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What is causing my patients' macrocytosis?

A 56-year-old man presents for his annual physical. He brings in blood work done for all employees in his workplace (he is an aerospace engineer), and wants to talk about the lab that has an asterisk by it. All his labs are normal, except that his mean corpuscular volume (MCV) is 101. His hematocrit (HCT) is 42. He has no symptoms and a normal physical exam.

What test or tests would most likely be abnormal?

A. Thyroid-stimulating hormone.

B. Vitamin [B.sub.12]/folate.

C. Testosterone.

D. Gamma-glutamyl-transferase (GGT).

The finding of macrocytosis is fairly common in primary care, estimated to be found in 3% of complete blood count results. (1) Most students in medical school quickly learn that vitamin [B.sub.12] and folate deficiency can cause macrocytic anemias. The standard work-ups for patients with macrocytosis began and ended with checking vitamin [B.sub.12] and folate levels, which are usually normal in the vast majority of patients with macrocytosis.

For this patient, the correct answer would be an abnormal GGT, because chronic moderate to heavy alcohol use can raise GGT levels, as well as MCVs.

David Savage, MD, and colleagues evaluated the etiology of macrocytosis in 300 consecutive hospitalized patients with macrocytosis. (2) They found that the most common causes were medications, alcohol, liver disease, and reticulocytosis. The study was done in New York and was published in 2000, so zidovudine (AZT) was a common medication cause of the macrocytosis. This medication is much less commonly used today. Zidovudine causes macrocytosis in more than 80% of patients who take it. They also found in the study that very high MCVs (>120) were most commonly associated with vitamin [B.sub.12] deficiency.

Kaija Seppa, MD, and colleagues looked at all outpatients who had a blood count done over an 8-month period. A total of 9,527 blood counts were ordered, and 287 (3%) had macrocytosis. (1) Further work-up was done for 113 of the patients. The most common cause found for macrocytosis was alcohol abuse, in 74 (65%) of the patients (80% of the men and 36% of the women). No cause of the macrocytosis was found in 24 (21%) of the patients.

A. Wymer, MD, and colleagues looked at 2,800 adult outpatients who had complete blood counts. A total of 138 (3.7%) had macrocytosis, with 128 of these patients having charts that could be reviewed. (3) A total of 73 patients had a work-up for their macrocytosis. Alcohol was the diagnostic cause of the macrocytosis in 47 (64%). Only five of the patients had [B.sub.12] deficiency (7%).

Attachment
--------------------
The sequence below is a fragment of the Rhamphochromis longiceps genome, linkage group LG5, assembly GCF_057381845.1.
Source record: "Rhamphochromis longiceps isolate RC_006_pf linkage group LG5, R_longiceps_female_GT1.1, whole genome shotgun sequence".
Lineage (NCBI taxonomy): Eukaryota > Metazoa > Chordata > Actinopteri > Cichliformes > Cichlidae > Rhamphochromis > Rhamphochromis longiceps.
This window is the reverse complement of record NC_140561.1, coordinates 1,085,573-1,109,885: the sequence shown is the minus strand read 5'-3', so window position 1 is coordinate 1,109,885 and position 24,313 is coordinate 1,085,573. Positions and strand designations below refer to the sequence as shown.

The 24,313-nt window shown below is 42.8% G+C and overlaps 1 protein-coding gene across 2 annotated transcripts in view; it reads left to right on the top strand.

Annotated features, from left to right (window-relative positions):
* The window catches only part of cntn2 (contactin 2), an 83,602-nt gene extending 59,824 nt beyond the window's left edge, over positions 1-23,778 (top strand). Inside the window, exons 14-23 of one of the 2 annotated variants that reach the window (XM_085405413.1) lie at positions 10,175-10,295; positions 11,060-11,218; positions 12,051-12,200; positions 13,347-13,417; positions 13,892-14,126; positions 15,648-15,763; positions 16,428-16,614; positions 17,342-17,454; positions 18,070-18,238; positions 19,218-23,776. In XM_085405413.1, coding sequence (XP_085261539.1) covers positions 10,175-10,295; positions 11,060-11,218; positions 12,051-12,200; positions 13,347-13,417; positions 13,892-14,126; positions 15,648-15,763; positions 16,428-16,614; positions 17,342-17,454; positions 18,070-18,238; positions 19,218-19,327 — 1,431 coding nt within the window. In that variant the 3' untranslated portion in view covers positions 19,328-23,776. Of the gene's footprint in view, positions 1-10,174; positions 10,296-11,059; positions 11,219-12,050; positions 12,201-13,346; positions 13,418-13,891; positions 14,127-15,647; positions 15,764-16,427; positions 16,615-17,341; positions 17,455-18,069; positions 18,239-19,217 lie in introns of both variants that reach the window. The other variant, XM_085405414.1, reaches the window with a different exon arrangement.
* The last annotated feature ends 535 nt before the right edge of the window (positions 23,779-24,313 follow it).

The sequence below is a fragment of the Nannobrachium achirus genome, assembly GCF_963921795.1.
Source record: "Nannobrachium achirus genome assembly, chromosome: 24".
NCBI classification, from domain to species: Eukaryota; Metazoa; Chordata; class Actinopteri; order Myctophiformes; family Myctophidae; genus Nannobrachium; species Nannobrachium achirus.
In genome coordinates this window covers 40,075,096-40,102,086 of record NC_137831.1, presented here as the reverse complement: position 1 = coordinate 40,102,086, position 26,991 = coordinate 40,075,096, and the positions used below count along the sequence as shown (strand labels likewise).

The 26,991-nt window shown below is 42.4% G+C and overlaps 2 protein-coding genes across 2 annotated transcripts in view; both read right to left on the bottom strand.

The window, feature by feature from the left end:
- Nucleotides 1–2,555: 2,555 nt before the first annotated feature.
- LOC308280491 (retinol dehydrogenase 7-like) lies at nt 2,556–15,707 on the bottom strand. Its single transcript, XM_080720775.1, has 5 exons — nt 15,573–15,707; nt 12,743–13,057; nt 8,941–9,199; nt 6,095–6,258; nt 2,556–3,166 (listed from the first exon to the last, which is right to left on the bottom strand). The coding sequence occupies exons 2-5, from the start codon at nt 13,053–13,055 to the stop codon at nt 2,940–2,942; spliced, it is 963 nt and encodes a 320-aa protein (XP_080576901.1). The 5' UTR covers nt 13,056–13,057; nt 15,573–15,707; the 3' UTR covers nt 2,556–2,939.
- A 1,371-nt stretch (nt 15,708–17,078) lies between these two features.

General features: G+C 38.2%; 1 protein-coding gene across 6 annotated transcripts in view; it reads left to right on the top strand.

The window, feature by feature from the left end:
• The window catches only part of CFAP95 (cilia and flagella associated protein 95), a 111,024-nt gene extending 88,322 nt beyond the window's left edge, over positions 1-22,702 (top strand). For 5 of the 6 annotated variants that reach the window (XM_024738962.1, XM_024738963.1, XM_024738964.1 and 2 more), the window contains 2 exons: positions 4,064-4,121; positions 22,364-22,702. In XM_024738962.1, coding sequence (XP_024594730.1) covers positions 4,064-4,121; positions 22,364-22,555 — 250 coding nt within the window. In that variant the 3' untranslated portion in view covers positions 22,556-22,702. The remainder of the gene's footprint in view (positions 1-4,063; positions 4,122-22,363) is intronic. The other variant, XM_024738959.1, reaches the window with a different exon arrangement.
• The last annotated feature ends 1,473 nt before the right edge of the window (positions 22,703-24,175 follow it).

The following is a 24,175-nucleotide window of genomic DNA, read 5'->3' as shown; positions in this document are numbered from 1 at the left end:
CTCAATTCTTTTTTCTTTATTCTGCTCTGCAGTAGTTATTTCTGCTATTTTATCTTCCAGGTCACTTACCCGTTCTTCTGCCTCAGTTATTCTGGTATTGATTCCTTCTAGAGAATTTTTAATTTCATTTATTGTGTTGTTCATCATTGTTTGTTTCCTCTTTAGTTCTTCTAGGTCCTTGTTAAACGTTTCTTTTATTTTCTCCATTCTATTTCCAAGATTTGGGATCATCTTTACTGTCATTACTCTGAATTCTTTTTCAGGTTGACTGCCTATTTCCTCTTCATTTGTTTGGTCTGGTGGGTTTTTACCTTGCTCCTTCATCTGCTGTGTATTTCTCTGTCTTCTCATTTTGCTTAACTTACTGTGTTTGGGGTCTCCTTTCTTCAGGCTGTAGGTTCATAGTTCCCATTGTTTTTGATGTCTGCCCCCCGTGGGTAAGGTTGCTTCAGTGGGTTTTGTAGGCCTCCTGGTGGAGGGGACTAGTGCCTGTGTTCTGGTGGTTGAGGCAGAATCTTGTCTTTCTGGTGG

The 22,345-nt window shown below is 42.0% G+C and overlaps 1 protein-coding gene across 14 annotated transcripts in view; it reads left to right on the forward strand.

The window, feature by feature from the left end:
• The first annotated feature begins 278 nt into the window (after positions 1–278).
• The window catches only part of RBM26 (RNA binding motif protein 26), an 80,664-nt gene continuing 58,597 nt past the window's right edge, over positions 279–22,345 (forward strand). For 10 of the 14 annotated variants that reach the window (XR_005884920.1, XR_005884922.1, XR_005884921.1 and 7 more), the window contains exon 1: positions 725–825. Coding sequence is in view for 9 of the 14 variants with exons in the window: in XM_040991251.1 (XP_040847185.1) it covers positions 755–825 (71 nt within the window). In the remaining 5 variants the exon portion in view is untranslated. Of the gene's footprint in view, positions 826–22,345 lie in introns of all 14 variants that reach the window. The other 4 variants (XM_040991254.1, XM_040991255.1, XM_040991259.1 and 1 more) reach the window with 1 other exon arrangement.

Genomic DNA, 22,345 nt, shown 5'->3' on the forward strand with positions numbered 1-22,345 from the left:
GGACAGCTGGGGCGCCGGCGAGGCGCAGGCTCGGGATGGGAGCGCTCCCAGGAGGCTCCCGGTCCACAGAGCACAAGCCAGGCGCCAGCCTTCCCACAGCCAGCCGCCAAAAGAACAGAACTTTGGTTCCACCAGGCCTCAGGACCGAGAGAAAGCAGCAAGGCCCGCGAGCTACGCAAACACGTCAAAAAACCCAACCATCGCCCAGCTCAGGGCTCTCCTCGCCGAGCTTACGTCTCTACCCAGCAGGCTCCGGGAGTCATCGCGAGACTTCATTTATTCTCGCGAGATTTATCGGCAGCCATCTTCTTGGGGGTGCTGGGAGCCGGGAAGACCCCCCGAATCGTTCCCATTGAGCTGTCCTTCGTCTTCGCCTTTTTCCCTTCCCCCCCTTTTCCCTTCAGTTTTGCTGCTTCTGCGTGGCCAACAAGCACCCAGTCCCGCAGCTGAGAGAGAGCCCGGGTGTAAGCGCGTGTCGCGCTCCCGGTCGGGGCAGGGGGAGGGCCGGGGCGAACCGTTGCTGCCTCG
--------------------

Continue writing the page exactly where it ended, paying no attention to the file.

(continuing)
Dr. Seppa and colleagues also reported on hematologic morphologic features in nonanemic patients with macrocytosis due to alcohol abuse or vitamin [B.sub.12] deficiency. (4) They studied 136 patients with alcohol abuse and normal [B.sub.12] levels, and 18 patients with pernicious anemia. The combination of a low red cell count or a high red cell distribution width with a normal platelet count was found in 94.4% of the vitamin-deficient patients but in only 14.6% of the abusers.

Patients with unexplained macrocytosis should be followed for the development of a primary bone marrow disorder. Mohamad Younes, MD, and colleagues followed 43 patients with unexplained macrocytosis, and found that 11.6% developed a primary bone marrow disorder, and 16% developed worsening cytopenia, over 4 years. (5) This is especially important to consider in older patients, among whom myelodysplastic syndromes are more common.

Pearl: Strongly consider alcohol as the cause of the incidental finding of macrocytosis, especially in patients without anemia.

References

(1.) J Stud Alcohol. 1996Jan;57(1):97-100.

(2.) AmJ Med Sci. 2000 Jun;319(6):343-52.

(3.) J Gen Intern Med. 1990 May-Jun;5(3):192-7.

(4.) Alcohol. 1993 Sep-Oct;10(5):343-7.

(5.) South Med J. 2013 Feb;106(2):121-5.

BY DOUGLAS S. PAAUW, MD

Caption: Dr. Paauw is professor of medicine in the division of general internal medicine at the University of Washington, Seattle, and he serves as third-year medical student clerkship director at the university. Contact Dr. Paauw at dpaauw@uw.edu.

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Title Annotation:Pearl of the Month
Author:Paauw, Douglas S.
Publication:Internal Medicine News
Date:Jun 1, 2018
Words:695
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